Absolution and the Changing American City
This is our third dispatch from the Congress for the New Urbanism (CNU), which took place in Savannah, Georgia in May. Chuck Marohn attended CNU and hosted a series of in-depth podcast conversations about some of the most pressing topics for cities today, with leaders, thinkers, and activists in a whole range of fields. Now we're bringing those podcasts to your ears throughout the summer.
In this episode, David Rau, a New York-city based architect and Steve Mouzon, an architect and author of The Original Green, discuss the past, present and future of American architecture. They contemplate what it means for a new generation to reject or forgive the design choices of previous generations, particularly in light of recent conversations about the removal of Confederate monuments in American cities.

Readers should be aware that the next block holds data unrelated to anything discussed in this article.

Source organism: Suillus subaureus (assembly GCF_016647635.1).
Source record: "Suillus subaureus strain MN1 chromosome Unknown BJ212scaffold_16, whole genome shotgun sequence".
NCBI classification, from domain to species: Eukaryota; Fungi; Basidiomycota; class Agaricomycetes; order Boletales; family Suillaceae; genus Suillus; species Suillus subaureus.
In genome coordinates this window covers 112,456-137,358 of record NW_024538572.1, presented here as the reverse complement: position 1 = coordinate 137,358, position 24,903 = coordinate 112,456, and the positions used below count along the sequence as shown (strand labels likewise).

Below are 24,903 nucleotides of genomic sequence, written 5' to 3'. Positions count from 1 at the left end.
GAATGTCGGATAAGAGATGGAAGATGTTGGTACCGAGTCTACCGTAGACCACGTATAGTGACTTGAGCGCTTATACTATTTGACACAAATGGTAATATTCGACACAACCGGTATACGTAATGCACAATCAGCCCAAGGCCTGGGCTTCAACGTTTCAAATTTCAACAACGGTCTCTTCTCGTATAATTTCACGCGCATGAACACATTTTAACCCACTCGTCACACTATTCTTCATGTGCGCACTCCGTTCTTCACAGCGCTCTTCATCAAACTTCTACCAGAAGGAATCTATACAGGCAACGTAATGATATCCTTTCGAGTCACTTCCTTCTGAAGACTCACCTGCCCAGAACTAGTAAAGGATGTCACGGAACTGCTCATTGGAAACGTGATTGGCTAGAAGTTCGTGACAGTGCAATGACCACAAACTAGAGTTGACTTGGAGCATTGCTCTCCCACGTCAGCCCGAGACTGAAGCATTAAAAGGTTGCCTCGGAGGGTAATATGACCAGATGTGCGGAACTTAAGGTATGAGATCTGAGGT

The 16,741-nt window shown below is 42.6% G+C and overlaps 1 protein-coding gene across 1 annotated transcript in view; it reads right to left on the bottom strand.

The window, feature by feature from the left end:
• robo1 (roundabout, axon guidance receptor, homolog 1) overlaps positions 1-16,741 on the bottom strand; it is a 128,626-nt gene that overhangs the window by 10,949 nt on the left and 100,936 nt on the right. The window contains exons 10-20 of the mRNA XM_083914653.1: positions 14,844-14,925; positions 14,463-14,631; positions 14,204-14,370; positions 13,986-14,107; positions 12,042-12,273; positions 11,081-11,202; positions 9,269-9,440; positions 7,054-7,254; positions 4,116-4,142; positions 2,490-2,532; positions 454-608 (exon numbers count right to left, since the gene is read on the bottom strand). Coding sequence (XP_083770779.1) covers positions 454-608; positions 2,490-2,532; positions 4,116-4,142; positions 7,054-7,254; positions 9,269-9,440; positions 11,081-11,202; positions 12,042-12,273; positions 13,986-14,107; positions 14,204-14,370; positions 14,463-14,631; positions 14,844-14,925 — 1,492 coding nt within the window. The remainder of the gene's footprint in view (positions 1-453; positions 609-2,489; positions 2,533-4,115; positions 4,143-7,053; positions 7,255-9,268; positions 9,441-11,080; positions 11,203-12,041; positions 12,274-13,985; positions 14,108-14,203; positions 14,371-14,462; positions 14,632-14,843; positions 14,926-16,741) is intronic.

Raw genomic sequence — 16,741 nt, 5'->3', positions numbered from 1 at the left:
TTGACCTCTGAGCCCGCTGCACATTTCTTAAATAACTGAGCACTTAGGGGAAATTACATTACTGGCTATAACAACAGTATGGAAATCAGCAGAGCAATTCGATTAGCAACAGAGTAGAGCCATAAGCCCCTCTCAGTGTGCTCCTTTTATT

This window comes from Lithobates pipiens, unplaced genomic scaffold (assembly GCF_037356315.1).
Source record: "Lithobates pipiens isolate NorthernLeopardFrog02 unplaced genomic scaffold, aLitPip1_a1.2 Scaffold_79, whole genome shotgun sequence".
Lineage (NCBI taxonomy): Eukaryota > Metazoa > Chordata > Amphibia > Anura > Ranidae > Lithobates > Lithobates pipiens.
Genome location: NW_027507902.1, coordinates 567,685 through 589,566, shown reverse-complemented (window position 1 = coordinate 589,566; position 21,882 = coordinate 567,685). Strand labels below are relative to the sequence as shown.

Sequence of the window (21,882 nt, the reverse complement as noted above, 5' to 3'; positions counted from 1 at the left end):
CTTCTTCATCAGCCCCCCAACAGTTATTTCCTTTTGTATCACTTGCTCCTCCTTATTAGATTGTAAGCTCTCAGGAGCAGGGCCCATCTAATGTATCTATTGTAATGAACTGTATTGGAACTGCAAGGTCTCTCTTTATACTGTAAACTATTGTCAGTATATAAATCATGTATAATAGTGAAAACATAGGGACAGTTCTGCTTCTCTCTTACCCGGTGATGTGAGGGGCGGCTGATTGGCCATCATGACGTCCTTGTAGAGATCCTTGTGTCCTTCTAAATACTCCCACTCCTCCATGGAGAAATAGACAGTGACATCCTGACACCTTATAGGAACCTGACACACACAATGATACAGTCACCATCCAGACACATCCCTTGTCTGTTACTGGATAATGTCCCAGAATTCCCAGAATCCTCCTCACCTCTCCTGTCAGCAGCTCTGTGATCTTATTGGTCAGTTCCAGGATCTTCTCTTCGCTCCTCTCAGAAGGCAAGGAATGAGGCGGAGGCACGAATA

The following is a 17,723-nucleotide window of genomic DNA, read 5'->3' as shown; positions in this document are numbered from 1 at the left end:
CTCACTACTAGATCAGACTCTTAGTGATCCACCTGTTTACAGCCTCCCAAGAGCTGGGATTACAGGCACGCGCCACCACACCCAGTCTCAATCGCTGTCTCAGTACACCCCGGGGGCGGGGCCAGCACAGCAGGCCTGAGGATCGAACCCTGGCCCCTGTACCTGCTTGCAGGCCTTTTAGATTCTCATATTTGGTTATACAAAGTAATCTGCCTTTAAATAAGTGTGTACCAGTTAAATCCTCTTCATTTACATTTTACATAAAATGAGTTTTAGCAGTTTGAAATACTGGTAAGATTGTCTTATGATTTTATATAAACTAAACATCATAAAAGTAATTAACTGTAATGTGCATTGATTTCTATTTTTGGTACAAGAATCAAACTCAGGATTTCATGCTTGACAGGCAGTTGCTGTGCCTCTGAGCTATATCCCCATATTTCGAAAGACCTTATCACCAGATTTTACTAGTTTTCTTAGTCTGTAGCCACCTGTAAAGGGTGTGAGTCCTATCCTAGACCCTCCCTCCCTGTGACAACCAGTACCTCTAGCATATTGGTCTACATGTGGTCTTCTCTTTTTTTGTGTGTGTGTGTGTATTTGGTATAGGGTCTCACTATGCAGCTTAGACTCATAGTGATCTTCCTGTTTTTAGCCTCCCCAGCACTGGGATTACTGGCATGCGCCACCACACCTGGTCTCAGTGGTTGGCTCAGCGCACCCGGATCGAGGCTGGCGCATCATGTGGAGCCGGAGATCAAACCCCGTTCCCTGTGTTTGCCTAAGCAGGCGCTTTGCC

Questions discussed in this podcast include:
- What are the key differences between traditional architecture and modern architecture?
- Is a willingness to accept or reject changes as humans wired into our DNA? Are liberals more interested in moving forward and conservatives more interested in keeping this as they are?
- How does the concept of absolution apply to current conversations about new urbanism? What does the process of absolution look like?
- How can we be fair judges of city builders in the past while still maintaining a critical eye toward their failings? As city builders today, how would we want to be judged by future generations?
- Is our ability to absolve people and places of the past correlated with the level of power we have or have not gained today?
- What makes a place "lovable?"